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Commeraw’s Stoneware: The Life and Work of the First African-American Pottery Owner, by A. Brandt Zipp. Published by Crocker Farm, Inc.
Presented here for the first time in two centuries is the lost story of New York City potter Thomas W. Commeraw, a key early African-American figure whose identity slipped through the fingers of history. Rediscovered by the author in the first years of this century, Commeraw stands as one of the most fascinating of all historic American decorative artists: an abolitionist, activist, highly influential craftsman and, ultimately, the hopeful founder of a new African republic. Hardbound with cloth cover and dust jacket. 311 pages. 589 images. 8 1/2″ x 11″.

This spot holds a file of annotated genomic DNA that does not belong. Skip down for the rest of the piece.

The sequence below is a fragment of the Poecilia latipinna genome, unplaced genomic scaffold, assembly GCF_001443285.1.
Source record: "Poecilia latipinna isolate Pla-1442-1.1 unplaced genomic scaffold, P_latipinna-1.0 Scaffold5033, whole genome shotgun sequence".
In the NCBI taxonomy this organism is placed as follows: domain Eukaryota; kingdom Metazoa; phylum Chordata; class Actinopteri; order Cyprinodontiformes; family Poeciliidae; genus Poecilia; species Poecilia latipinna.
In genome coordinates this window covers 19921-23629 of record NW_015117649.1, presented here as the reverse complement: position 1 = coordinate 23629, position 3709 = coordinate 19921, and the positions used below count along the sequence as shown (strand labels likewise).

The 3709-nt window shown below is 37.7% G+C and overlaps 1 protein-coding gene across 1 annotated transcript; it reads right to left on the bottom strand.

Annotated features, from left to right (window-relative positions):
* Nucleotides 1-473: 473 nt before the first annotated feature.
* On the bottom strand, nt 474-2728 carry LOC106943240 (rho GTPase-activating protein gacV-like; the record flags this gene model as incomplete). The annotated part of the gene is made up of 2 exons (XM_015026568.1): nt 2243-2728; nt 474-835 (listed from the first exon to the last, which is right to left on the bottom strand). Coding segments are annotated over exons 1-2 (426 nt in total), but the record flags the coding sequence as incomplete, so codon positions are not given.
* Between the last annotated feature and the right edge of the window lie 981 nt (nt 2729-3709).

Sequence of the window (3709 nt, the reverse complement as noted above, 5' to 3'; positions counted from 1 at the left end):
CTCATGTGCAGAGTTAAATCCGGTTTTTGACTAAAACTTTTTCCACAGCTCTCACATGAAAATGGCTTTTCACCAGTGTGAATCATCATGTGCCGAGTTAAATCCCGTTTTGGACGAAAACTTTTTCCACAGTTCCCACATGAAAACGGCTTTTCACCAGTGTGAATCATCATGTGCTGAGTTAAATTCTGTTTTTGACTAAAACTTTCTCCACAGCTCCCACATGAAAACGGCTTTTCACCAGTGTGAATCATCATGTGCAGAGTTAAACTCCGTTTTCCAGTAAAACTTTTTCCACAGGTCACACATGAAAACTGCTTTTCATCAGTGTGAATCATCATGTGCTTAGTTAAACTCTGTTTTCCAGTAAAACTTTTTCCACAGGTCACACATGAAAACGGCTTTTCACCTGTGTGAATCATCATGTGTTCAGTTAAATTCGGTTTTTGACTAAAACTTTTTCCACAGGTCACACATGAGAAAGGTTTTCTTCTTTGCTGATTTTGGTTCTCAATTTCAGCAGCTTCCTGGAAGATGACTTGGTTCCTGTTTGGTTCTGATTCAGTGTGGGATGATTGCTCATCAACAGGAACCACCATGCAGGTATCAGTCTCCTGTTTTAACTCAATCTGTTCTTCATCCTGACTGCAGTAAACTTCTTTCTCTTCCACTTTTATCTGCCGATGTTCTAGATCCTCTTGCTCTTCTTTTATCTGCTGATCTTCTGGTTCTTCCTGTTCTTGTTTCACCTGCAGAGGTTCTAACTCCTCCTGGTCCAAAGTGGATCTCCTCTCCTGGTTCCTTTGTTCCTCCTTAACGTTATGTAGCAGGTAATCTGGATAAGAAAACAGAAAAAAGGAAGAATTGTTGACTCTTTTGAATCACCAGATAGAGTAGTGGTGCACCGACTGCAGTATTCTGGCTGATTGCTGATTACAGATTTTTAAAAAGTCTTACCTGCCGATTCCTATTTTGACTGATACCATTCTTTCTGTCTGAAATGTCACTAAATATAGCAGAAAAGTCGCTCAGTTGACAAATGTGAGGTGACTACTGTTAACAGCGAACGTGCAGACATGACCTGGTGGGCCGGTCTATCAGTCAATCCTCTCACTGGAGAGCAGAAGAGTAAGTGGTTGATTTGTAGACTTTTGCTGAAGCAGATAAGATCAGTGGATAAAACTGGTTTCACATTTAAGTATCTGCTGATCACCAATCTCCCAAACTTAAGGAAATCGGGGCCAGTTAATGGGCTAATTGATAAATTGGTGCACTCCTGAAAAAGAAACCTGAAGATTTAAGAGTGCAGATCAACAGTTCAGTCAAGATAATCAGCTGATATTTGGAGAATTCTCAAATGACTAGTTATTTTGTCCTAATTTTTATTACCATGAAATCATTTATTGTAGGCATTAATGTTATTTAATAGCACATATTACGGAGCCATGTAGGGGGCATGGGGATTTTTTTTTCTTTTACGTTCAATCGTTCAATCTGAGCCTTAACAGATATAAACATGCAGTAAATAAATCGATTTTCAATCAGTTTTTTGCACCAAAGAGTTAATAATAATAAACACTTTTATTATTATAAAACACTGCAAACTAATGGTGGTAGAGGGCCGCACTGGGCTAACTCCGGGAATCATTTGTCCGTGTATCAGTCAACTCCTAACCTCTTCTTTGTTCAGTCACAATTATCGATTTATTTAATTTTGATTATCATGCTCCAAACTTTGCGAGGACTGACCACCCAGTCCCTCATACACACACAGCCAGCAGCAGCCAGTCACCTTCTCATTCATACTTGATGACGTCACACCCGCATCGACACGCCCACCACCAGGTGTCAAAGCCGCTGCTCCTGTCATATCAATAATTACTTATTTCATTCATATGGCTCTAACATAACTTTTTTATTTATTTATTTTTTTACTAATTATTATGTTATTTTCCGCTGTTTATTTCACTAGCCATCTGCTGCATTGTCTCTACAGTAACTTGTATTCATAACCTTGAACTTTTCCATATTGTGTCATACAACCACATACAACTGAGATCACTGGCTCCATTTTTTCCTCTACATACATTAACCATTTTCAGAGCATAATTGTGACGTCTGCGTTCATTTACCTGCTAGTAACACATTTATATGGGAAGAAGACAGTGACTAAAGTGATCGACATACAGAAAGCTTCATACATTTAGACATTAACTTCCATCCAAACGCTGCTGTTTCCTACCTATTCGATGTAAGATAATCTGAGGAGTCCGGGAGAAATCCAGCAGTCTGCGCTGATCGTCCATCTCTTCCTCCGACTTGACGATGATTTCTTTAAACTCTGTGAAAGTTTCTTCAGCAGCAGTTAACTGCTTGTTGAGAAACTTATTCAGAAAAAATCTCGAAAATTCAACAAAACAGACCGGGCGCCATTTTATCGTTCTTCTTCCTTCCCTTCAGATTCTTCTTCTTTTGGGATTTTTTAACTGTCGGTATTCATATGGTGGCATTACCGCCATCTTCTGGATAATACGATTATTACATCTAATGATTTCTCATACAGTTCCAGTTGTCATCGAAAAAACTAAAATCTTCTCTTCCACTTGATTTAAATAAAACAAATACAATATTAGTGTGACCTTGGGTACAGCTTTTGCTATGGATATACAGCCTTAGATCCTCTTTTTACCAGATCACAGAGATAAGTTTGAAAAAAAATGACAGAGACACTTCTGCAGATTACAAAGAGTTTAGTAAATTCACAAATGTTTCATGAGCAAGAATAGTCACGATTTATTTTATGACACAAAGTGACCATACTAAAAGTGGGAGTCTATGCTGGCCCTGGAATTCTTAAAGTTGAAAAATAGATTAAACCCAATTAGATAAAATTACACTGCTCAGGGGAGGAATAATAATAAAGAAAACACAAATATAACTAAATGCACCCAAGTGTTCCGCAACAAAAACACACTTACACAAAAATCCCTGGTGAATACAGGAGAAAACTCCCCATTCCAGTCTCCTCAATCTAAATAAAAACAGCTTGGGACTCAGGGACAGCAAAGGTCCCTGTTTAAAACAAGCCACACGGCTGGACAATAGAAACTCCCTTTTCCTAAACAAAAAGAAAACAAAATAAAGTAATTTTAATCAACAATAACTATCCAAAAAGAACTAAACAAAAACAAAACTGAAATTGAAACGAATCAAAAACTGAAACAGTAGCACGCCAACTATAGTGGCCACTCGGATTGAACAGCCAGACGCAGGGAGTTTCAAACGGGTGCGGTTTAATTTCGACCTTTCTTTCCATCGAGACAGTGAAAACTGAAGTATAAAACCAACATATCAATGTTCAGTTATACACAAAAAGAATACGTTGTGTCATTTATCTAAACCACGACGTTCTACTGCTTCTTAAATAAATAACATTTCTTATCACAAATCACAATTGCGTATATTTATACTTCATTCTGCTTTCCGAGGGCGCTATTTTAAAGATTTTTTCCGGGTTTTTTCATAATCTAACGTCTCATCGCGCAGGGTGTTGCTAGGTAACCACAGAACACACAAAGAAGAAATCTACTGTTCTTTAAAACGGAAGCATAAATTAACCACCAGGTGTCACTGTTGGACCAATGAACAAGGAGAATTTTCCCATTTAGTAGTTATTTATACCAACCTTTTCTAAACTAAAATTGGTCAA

•Commeraw’s fascinating life story, from childhood to death.
•A comprehensive discussion and illustration of Commeraw’s pottery, made from the mid-1790’s to late 1810’s.
•Commeraw’s abolitionism, political activism and role as an important local free black figure.
•A thorough history of New York City stoneware.
•An in-depth breakdown of the work of other New York City stoneware manufacturers, including Clarkson Crolius, Sr.; John Remmey III; and David Morgan.
•Commeraw’s harrowing experiences on the west coast of Africa.